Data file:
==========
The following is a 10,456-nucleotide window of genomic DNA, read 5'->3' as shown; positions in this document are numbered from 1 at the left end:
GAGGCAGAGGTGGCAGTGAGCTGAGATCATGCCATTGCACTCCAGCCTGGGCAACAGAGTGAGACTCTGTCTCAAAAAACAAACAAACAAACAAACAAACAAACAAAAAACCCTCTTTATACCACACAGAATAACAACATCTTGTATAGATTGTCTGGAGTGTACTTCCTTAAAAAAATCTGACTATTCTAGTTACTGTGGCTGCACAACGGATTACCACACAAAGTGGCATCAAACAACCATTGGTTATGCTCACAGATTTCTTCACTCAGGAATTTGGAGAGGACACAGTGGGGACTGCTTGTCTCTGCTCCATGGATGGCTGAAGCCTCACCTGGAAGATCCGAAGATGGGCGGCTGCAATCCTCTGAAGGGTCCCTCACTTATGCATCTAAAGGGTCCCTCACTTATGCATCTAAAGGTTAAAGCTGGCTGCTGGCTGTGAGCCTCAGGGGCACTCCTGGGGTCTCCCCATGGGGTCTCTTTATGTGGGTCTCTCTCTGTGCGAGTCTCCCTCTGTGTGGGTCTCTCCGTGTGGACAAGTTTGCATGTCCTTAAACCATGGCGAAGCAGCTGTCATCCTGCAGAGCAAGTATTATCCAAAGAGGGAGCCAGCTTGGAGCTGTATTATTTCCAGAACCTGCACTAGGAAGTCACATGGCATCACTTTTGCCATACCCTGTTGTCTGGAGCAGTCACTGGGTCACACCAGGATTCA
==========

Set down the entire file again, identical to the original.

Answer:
The following is a 10,456-nucleotide window of genomic DNA, read 5'->3' as shown; positions in this document are numbered from 1 at the left end:
GAGGCAGAGGTGGCAGTGAGCTGAGATCATGCCATTGCACTCCAGCCTGGGCAACAGAGTGAGACTCTGTCTCAAAAAACAAACAAACAAACAAACAAACAAACAAAAAACCCTCTTTATACCACACAGAATAACAACATCTTGTATAGATTGTCTGGAGTGTACTTCCTTAAAAAAATCTGACTATTCTAGTTACTGTGGCTGCACAACGGATTACCACACAAAGTGGCATCAAACAACCATTGGTTATGCTCACAGATTTCTTCACTCAGGAATTTGGAGAGGACACAGTGGGGACTGCTTGTCTCTGCTCCATGGATGGCTGAAGCCTCACCTGGAAGATCCGAAGATGGGCGGCTGCAATCCTCTGAAGGGTCCCTCACTTATGCATCTAAAGGGTCCCTCACTTATGCATCTAAAGGTTAAAGCTGGCTGCTGGCTGTGAGCCTCAGGGGCACTCCTGGGGTCTCCCCATGGGGTCTCTTTATGTGGGTCTCTCTCTGTGCGAGTCTCCCTCTGTGTGGGTCTCTCCGTGTGGACAAGTTTGCATGTCCTTAAACCATGGCGAAGCAGCTGTCATCCTGCAGAGCAAGTATTATCCAAAGAGGGAGCCAGCTTGGAGCTGTATTATTTCCAGAACCTGCACTAGGAAGTCACATGGCATCACTTTTGCCATACCCTGTTGTCTGGAGCAGTCACTGGGTCACACCAGGATTCA